Bassist Andy Gonzalez passed away on April 9, 2020 at the age of 69 from pneumonia and complications of diabetes.
Gonzalez was born January 1, 1951 in Manhattan, New York; his father Geraldo was a singer in salsa bands and his older brother Jerry Gonzalez (born 18 months before Andy) became a notable trumpeter and percussionist.
After a brief stint on violin in school, Andy Gonzalez switched permanently to bass, having early associations with the bands of Ray Barretto and Eddie Palmieri.
In 1974 he co-founded Conjunto Libre with the timbales player Manny Oquendo, mixing together salsa and jazz; he was the band’s musical director for 35 years, recording a dozen albums.
In the early 1980s, Andy and Jerry Gonzalez formed the Fort Apache Band, an influential and innovative group that invigorated Afro-Cuban jazz by infusing it with modern jazz and r&b, switching spontaneously between the idioms, all of it propelled by Andy’s bass.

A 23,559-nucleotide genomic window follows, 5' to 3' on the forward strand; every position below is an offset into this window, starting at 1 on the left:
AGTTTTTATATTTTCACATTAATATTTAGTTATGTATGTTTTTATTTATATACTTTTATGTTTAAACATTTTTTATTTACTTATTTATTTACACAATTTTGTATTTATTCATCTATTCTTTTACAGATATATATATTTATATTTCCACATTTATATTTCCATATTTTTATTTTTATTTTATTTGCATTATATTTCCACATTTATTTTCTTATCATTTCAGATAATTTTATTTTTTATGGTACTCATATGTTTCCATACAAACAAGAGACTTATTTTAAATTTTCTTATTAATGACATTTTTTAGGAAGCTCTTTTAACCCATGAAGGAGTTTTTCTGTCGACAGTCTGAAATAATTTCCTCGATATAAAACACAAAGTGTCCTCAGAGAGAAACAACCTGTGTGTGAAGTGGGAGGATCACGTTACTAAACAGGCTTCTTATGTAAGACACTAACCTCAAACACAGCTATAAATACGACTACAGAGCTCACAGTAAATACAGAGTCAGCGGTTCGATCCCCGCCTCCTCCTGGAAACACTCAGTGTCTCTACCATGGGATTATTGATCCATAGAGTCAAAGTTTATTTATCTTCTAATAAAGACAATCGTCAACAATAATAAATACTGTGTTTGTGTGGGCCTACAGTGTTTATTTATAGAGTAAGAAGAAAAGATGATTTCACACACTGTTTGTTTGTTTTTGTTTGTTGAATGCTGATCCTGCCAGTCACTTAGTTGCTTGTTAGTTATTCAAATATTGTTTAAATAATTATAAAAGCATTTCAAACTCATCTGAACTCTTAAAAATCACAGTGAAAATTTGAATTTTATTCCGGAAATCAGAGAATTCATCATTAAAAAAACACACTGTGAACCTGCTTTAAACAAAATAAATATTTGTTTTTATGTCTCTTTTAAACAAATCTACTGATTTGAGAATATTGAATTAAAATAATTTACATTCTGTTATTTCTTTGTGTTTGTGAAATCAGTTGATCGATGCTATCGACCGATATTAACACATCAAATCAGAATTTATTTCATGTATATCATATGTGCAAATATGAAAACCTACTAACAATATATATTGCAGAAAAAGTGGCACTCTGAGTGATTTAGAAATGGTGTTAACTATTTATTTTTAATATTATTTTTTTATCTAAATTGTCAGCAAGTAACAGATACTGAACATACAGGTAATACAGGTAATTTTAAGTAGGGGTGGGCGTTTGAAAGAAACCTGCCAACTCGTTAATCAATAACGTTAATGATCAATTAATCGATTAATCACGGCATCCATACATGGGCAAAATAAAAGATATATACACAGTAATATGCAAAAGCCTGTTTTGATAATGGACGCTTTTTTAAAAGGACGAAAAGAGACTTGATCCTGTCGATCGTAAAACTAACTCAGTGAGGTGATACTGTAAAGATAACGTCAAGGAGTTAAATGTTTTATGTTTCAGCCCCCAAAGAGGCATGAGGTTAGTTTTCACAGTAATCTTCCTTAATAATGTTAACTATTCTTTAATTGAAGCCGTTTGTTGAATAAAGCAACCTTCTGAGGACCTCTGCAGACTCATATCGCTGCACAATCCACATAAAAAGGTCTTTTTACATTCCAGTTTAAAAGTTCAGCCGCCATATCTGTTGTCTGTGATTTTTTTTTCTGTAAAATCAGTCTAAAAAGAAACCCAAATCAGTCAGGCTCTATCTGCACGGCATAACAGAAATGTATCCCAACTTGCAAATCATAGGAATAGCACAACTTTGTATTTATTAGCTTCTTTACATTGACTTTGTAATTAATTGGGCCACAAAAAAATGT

A prolific and versatile musician, Gonzalez was on more than 700 sessions through the years including with Dizzy Gillespie, Tito Puente,
Hilton Ruiz, Houston Person, Machito, Steve Turre, Don Byron and both Chico and Arturo O’Farrill.
Health problems forced him out of action for a time in 2004 but he made a comeback and one of his last sessions was his long overdue recording debut as a leader in 2016 (Entre Colegas).
Here is Andy Gonzalez from the Entre Eolegas sessions, performing “Misty” with a group also including trumpeter Carlos Abadie, singer Manuel Alejandro Carro, guitarist Ben Lapidus, and a full percussion section.
On the other hand, fledgling congueros should know what they’re up against.
I don’t have any info about this young player.
The video was posted fourteen years ago on a fascinating YouTube channel called Conga Borkiua.
Is there anything more beautiful than a culture that nurtures its young through music?
Their mission statement:
The purpose of this page is to have a space for Puerto Rican percussionists where they can share their ideas and make contact with other musicians in the world. It is a bond of friendship between all with a common purpose that unites us, EL TAMBOR
One good video deserves another. From the same channel.
David Antonio, 11 years old (posted 2013)
– Ken McCarthy
Jazz on the Tube
P.S. Our unique programming is made possible by help from people like you. Learn how you can contribute to our efforts here: Support Jazz on the Tube